Sir Alex Ferguson climbed in to the BBC the other day, justifying why he will never again speak to the Corporation.
Shame that in doing so, he was rather 'economical with the actualite'.
Ferguson pinpointed a BBC TV expose in 2004 as the reason why he will shun the Corporation for the rest of his life. He alleged that the programme fingered his son, Jason for abusing his father's position at Manchester United in his role as a football agent.
Ferguson said the expose hinted at brown envelopes and dodgy dealings and that he had to act through loyalty to his son and anger at serious distortions. It was a matter of integrity.
In his speech in Glasgow last week, Ferguson said the BBC was arrogant and refused to apologise for anything. He'd just read Alastair Campbell's Diaries in which the sultan of spin doctors had excoriated the Corporation, particularly over the events that led to the Hutton Report in 2004. Ferguson said he fully subscribed to Campbell's low opinion of the BBC.
Countless football supporters now believe that the reason why the finest manager in the country doesn't co-operate with the BBC is because of a TV programme in 2004.
That is untrue. For the best part of 15 years, he has been hostile. Time to step aside from the Ferguson version and examine a few facts . . .
In March, 1992 at Carrow Road, Norwich, he was abusive to this columnist because he was incensed at some recent opinions of several of the BBC's commentators and reporters.
United had just gone top of the league that night, he was under pressure to deliver the title and although he talked happily to every other media outlet, he was hectoring and boorish to this representative of the BBC. We had never met before.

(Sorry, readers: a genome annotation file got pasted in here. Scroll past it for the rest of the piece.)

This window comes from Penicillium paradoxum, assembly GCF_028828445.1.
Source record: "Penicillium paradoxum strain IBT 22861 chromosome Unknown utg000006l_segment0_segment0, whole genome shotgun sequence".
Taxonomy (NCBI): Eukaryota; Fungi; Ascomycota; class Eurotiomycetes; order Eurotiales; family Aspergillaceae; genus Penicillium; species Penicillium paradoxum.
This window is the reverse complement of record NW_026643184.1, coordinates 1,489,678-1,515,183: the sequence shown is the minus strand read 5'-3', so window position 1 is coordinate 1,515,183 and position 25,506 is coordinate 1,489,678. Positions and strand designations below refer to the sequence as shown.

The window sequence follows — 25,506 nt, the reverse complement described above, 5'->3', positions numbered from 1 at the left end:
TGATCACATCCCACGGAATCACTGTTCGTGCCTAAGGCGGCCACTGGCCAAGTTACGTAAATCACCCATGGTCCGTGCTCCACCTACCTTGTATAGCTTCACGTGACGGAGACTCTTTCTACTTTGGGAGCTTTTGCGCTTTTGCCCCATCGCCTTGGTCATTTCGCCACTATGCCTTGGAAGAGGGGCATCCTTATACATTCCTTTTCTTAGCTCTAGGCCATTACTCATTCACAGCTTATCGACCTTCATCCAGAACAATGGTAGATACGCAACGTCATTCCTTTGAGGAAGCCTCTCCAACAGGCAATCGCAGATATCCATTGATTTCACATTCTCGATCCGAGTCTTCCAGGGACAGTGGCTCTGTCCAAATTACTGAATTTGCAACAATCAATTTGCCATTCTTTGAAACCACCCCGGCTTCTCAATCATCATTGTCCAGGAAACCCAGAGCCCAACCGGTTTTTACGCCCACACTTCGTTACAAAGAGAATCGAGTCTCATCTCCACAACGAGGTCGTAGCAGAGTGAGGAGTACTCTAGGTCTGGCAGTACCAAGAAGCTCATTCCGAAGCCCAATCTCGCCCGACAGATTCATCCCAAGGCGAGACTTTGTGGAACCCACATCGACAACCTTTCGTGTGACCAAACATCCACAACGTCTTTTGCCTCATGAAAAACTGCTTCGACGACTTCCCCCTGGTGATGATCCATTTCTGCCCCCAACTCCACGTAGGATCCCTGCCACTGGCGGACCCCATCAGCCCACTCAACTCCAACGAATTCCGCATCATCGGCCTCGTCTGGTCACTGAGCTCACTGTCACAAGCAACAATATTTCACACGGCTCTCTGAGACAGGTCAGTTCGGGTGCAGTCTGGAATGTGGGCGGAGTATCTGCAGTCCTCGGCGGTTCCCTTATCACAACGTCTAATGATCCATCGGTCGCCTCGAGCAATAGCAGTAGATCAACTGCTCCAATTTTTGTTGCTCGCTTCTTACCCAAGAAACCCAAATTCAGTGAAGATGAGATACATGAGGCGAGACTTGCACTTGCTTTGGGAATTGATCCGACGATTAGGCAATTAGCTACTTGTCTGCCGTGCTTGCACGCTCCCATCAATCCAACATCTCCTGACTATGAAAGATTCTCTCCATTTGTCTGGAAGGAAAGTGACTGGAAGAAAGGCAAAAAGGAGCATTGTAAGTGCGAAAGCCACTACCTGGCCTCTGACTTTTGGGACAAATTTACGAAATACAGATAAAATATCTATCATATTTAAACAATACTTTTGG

Clearly Ferguson felt we should all be onside in his aim to bring the title back to Old Trafford after a 25-year absence. My complaint about Ferguson's behaviour got no further than the secretary of the club chairman, Martin Edwards.
In April 1993, also at Carrow Road, the Match of the Day live cameras caught Eric Cantona clearly kicking John Polston, the Norwich defender, on the head. The referee had missed it, but MOTD tackled the subject. Ferguson was outraged.
When the coverage was reported to him at the post-match press conference, Ferguson retorted that it was typical of the BBC, that the studio experts - Alan Hansen and Mark Lawrenson - and the editor of the programme - Brian Barwick - were all Liverpool fans and what could you expect from United's fiercest rivals?
No attempt to justify Cantona's brutality, just a smear tactic. Alastair Campbell would have approved.
In the 1990s, Roy Keane was sent off more than once playing for United. On one occasion, the mild-mannered John Motson brought the subject up afterwards in a style that was hardly that of Jeremy Paxman. Ferguson's foul-mouthed tirade at Motson was never shown.
Yet he was happy to use the BBC when it suited him. Like when one of his books needed valuable exposure. Ferguson on Radio FiveLive, and Campbell on BBC2 - both have profited from airtime.
In one week during August, 1999, twice a day from Monday to Friday, Ferguson appeared on Radio FiveLive, reading extracts from his autobiography. Richard Burton it was not - more Rab C.Nesbitt reading from See You, Jimmy - but the nation endured the thoughts of the Govan Bruiser. It seemed an interminable week.